Drought and flooding are the most deadly natural phenomenon.
Hurricanes, tornadoes, and earthquakes might seem like the most dangerous natural hazards you could ever face, but floods and droughts actually kill more Americans over time.
Better predictions for hurricanes and other tropical cyclones, as well as tornadoes, have reduced the death tolls from such events in recent decades. But flooding deaths are on the rise.
On average, U.S. flooding kills more than 100 people a year — more than any other single weather hazard, including tornadoes and hurricanes, according to the University Corporation for Atmospheric Research (UCAR). Most flood deaths are from flash floods, however, and about half of those are because people try to cross swollen streams or flooded roads. Victims often underestimate the power of water when driving into flooded areas, UCAR scientists note, adding that it takes only 18 inches of water to float a typical vehicle.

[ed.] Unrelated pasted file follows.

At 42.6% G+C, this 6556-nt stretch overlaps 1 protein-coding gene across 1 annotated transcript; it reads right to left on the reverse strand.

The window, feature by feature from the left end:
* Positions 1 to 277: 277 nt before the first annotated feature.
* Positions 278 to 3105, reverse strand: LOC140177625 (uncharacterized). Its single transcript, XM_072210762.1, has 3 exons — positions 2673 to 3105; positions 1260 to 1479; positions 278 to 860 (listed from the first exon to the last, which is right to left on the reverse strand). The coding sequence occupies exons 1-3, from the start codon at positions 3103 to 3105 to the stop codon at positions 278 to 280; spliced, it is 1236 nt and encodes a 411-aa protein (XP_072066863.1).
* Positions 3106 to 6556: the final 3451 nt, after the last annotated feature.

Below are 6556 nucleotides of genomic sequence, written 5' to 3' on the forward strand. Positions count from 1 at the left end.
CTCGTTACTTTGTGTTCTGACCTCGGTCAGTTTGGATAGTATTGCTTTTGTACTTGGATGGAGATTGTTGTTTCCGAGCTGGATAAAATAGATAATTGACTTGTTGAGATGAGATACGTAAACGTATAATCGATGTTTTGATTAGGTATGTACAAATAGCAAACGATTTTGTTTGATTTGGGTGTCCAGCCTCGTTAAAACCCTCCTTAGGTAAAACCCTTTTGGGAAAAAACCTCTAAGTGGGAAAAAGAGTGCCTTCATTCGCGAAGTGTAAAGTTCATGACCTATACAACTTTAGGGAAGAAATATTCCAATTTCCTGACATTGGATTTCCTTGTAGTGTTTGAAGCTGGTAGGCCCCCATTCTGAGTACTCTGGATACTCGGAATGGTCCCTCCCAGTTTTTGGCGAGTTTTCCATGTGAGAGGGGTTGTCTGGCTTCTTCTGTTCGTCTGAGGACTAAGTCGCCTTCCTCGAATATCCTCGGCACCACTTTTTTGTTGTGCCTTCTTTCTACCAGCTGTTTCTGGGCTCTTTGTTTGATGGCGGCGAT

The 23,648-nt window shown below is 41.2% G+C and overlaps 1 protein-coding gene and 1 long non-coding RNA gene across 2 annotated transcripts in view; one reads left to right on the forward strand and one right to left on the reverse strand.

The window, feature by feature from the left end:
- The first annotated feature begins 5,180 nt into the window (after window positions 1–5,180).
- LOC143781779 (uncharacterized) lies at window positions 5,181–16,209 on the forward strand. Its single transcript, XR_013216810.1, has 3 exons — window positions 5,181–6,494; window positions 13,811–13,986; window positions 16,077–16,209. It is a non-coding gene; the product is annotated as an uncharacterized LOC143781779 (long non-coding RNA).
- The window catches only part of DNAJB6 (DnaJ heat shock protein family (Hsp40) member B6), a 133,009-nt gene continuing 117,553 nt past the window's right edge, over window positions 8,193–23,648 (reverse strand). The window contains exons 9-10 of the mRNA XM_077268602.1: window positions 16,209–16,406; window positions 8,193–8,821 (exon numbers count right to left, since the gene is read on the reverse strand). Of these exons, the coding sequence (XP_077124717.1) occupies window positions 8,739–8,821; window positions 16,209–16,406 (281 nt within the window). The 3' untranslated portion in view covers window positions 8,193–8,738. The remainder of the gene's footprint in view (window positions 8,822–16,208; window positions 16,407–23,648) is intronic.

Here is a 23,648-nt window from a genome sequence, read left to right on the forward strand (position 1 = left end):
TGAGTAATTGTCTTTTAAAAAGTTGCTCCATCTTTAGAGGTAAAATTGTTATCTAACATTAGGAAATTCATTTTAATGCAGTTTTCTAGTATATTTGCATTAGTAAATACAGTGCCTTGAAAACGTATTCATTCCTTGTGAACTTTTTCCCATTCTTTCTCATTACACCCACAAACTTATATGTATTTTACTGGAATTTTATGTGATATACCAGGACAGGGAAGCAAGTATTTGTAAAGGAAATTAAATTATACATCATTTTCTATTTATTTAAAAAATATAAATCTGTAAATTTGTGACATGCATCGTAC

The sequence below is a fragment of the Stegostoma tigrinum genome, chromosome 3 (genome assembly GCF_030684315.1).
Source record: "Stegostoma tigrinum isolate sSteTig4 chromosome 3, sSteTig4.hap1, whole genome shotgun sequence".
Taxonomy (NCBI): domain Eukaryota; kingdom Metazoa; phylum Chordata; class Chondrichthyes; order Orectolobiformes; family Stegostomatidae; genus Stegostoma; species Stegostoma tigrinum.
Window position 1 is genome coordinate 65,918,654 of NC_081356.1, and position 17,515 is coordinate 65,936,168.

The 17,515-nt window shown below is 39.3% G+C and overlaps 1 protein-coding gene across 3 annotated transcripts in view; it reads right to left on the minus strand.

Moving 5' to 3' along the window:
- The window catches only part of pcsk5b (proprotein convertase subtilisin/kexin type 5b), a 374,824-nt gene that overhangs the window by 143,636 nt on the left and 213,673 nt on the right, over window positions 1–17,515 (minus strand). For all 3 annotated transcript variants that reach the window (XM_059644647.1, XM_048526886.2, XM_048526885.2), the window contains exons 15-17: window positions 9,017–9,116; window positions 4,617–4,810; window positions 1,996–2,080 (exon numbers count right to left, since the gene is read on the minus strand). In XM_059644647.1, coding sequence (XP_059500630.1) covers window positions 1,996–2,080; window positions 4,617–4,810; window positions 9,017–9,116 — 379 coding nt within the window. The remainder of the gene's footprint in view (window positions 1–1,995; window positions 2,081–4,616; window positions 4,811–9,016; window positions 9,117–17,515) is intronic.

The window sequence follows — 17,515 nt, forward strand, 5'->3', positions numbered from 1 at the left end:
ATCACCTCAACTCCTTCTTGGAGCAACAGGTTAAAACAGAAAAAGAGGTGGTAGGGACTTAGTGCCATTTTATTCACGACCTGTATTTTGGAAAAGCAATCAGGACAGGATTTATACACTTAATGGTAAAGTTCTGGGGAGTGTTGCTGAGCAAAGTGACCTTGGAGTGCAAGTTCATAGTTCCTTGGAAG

Flooding deaths have risen in recent decades, and the U.S. Congress's Office of Technology Assessment says that "despite recent efforts, vulnerability to flood damages is likely to continue to grow" because populations in flood-prone regions continue to grow.
Heat waves rarely make lists of the deadliest natural disasters, but in modern times their death tolls have surpassed other phenomena in the United States.
In both 1980 and 1988, for example, severe drought and heat ravaged the central and eastern parts of the country. Estimated deaths due to heat stress approaching 10,000 in each case and the economic toll each time reached tens of billions of dollars.
Over half of all deaths from natural disasters worldwide are due to drought and famine, according to the International Federation of Red Cross and Red Crescent Societies. Droughts can decrease the availability of potable water and can ruin crops, making food scarce.
Droughts and floods could take a higher toll in the future as global warming increases the prevalence of these events in certain areas, scientists say.